Five years ago, two sad-looking teenagers carrying Kalashnikov rifles waved me past a checkpoint on a beach road in northern Sri Lanka and allowed me to visit the top-secret refuge that this weekend became the final stand of the Tamil Tigers, and possibly the resting place of their charismatic leader Velupillai Prabhakaran.
Here, in waterlogged jungle pocked with land-mine warnings, was the stretch of land where this tightly controlled, completely militarized guerrilla society kept its secrets, raised the children of its martyred people to become zealots and soldiers, and hid the bunkers where its most committed suicide-soldiers and top leaders would wage their ultimate battle.
To get there, I had driven for hours across jungle and swamp on deeply cratered roads. There are long stretches of shack housing roofed with plastic bags, each one adorned with a large colour picture of a uniformed Mr. Prabhakaran. The road was punctuated with palatial graveyards of child soldiers, the only real infrastructure built by a movement that had turned everyone into a fighter. Then I reached Mullaitivu, a beachside fishing village that had become a chaotic city after the Liberation Tigers of Tamil Eelam evacuated tens of thousands of Tamils there as Colombo's soldiers retook the Jaffna Peninsula in the 1990s.
I had been allowed into this high-security enclave because the refugees who populated it had become homeless again after their houses, and a very large number of their children, had been washed away in the Boxing Day tsunami. Their lives were odysseys of unimaginable loss: children given away, and in some cases taken away, to join the LTTE war, then forced out of their homes to this ideologically pure encampment on the shore only to have their remaining children swept from their arms by a mysterious wave.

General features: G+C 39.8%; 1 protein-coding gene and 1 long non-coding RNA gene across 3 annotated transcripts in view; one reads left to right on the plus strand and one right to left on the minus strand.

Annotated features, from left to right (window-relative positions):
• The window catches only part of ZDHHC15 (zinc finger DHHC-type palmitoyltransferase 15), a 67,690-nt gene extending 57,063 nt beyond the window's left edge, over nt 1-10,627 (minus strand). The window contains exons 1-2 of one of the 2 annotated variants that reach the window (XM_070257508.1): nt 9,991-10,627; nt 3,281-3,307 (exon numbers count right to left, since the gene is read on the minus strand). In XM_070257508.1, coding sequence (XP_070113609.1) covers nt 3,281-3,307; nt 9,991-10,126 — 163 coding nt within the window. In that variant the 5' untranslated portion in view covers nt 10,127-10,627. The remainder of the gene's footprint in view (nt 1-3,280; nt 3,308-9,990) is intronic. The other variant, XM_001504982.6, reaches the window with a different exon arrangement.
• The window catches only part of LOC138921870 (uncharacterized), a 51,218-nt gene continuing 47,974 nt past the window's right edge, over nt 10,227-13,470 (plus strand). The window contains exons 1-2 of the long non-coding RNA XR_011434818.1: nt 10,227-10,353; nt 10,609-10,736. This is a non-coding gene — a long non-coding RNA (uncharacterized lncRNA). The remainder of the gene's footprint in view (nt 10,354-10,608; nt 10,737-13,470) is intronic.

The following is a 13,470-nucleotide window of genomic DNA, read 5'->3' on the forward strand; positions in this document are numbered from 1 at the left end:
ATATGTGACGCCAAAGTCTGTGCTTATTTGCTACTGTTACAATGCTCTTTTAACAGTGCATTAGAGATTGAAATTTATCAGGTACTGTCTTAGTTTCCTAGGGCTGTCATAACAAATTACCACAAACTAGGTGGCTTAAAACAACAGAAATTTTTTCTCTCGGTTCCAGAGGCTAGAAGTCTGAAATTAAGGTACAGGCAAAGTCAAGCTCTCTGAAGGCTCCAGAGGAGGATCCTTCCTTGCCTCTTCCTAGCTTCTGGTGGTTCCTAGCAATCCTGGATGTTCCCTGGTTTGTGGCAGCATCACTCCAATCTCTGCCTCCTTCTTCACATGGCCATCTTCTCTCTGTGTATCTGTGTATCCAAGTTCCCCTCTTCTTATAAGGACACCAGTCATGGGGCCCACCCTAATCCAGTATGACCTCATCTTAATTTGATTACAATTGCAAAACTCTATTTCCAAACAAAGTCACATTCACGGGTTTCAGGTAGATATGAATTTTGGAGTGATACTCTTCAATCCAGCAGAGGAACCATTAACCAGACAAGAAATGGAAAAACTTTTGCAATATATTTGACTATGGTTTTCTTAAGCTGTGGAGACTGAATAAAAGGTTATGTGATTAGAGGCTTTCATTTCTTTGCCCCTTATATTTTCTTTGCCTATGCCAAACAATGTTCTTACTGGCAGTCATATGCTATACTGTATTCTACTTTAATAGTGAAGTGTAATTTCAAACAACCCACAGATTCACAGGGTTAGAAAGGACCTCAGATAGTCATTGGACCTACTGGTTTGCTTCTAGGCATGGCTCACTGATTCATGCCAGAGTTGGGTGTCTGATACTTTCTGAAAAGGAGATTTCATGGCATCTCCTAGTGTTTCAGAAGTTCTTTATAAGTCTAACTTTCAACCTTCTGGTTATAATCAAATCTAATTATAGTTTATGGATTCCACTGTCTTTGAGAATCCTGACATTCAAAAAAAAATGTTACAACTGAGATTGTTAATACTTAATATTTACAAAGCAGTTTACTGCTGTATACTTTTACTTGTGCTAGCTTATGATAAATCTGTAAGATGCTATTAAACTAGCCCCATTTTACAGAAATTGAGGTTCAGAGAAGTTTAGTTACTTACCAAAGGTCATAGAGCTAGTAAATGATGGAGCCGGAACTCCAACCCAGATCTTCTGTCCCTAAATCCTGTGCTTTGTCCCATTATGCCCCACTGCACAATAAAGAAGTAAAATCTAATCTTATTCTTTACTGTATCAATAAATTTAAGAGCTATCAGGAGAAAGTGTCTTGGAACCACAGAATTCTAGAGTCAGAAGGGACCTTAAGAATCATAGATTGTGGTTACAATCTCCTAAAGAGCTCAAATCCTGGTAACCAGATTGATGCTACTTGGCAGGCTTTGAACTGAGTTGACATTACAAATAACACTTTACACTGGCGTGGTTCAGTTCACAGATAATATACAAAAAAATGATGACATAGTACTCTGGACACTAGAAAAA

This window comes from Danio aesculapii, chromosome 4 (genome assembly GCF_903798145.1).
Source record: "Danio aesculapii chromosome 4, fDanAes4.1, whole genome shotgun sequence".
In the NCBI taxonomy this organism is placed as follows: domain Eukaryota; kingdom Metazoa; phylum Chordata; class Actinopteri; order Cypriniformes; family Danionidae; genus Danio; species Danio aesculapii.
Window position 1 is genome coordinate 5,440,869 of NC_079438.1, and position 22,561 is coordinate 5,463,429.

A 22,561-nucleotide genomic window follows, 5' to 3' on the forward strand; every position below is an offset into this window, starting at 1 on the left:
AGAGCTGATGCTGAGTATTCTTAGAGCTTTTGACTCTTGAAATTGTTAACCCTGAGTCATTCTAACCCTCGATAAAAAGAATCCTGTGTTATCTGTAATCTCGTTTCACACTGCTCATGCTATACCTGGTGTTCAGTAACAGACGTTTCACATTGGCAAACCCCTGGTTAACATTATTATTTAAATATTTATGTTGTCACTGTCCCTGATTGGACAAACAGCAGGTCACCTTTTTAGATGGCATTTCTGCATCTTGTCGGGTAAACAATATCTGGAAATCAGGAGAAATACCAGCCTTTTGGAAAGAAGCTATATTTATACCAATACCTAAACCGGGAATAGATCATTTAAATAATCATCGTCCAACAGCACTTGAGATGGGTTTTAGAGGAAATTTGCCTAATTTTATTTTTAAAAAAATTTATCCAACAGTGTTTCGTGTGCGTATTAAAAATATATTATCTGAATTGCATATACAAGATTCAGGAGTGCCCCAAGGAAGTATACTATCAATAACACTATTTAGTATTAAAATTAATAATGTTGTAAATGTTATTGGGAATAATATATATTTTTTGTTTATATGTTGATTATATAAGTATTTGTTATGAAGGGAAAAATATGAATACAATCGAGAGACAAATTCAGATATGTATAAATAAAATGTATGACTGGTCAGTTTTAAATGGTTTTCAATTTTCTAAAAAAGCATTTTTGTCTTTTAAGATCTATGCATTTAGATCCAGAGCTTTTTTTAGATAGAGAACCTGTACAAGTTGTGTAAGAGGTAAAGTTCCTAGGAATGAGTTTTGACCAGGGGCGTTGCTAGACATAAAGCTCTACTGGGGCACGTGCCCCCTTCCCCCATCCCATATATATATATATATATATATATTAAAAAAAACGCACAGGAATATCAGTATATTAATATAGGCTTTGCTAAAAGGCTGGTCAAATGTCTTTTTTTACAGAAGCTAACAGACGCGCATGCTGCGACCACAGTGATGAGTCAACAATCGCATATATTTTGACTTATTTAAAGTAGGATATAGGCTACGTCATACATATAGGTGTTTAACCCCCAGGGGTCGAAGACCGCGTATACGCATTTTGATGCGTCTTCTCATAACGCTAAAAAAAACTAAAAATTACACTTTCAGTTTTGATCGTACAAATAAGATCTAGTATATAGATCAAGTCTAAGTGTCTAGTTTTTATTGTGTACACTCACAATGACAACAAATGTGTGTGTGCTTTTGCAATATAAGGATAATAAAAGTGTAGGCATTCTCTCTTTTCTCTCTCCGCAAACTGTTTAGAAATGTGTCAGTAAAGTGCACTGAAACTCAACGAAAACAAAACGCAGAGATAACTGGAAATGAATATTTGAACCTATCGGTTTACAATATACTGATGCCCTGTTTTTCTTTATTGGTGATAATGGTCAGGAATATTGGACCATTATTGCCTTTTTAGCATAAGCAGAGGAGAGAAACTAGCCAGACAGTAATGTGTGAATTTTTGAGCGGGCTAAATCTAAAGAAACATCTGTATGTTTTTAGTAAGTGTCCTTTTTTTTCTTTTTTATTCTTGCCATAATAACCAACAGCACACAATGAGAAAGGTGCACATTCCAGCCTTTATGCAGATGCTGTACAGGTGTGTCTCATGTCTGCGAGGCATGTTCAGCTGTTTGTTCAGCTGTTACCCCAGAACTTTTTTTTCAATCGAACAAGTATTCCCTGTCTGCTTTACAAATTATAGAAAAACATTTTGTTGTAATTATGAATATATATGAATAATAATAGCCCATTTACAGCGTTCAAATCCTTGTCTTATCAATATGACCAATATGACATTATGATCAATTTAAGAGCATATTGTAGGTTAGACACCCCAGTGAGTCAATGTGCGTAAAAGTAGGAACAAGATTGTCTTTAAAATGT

Most were Hindu, a good number were Christian. All were, officially, strict adherents of the LTTE's code, worshippers of Prabhakaran. Earlier, a group of teenage girls in crisp blue military uniforms, perhaps 16 years old, had stopped me, loaded me into a van, and taken me to yet another checkpoint to be questioned.
They giggled constantly as I spoke English to my translator, and quietly confessed that foreign movies and music were forbidden. In school, history was Tamil-nationalist, and an hour each day was devoted to weapons training.
Alcohol was banned across the Tamil paradise. The only Internet connection in all of Tamil Eelam was in the LTTE headquarters in Kilinochchi. I had used it, after being welcomed into the headquarters by a colonel, to file an article chronicling the terrible repression of the population by the LTTE.
The girls had never heard of Canada, though I passed a large billboard bearing Mr. Prabhakaran's image, whose only English words were “asymmetrical federalism.” The Canadians had come, delivered a lecture on peace, and left, leaving a hopeful phrase in their wake. The concept had not caught on.
Along that beach strip there were side roads I could not enter, guarded by bigger men with more serious weapons. I could feel the mood of panic among the Tigers. They had all manner of weapons, but nothing to deal with a humanitarian tragedy. Death was everywhere, brought by the wave, and soldiers glumly harvested the child corpses from the beach, sent patrols to shoot all dogs, and held rapid-fire funerals.
They would not learn from this tragedy. Over the next five years, as their world collapsed around them, the LTTE would force its people here, onto this beach strip, into tent cities that would be strafed, shelled and bombed by Colombo's forces. This bit of miserable sand has served as a platform for gruesome sacrifice in a closed society that has made death its only currency.